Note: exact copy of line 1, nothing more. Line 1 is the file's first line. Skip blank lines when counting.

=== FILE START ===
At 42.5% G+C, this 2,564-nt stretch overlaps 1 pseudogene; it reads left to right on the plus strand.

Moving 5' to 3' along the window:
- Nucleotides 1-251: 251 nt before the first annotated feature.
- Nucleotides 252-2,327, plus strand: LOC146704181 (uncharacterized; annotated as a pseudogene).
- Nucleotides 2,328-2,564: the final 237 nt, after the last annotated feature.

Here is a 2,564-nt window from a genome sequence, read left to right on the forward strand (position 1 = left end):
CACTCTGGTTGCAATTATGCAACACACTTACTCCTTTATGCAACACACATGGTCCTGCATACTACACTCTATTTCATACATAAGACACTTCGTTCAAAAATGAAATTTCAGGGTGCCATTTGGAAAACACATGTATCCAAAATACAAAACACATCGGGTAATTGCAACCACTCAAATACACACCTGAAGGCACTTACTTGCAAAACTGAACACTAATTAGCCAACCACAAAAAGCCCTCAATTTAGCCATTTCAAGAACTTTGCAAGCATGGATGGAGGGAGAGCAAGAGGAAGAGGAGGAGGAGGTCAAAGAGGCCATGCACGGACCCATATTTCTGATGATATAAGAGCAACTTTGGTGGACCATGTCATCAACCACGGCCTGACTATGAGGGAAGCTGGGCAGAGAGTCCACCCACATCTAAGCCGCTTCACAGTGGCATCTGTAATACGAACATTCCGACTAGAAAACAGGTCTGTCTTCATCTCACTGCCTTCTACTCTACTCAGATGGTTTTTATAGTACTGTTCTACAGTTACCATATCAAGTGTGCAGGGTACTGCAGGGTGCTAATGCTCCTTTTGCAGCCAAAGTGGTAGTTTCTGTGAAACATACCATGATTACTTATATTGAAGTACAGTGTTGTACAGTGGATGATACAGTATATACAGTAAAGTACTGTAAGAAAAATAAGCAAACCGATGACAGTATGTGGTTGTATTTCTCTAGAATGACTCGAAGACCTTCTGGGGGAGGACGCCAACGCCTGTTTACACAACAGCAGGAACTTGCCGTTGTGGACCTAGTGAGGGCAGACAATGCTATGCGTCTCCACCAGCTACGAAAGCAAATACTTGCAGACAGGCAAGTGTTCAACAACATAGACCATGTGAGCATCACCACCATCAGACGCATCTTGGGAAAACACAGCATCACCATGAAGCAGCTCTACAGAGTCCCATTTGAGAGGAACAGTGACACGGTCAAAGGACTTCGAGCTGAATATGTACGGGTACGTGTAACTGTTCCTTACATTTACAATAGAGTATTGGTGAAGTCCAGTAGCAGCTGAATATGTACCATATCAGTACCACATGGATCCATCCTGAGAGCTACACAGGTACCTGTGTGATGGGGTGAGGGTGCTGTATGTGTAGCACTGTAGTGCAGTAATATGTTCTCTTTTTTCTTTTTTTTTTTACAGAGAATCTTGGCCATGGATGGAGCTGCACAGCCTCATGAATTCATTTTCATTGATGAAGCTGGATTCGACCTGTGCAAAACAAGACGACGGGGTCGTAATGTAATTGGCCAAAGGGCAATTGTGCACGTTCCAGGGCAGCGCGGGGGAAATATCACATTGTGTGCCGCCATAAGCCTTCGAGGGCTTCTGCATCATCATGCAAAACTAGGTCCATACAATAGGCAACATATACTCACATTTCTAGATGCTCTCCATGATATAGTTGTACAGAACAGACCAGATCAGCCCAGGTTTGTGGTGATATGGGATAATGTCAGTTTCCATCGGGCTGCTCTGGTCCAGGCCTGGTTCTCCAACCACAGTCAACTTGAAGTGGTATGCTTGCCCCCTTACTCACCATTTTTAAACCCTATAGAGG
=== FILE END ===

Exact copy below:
At 42.5% G+C, this 2,564-nt stretch overlaps 1 pseudogene; it reads left to right on the plus strand.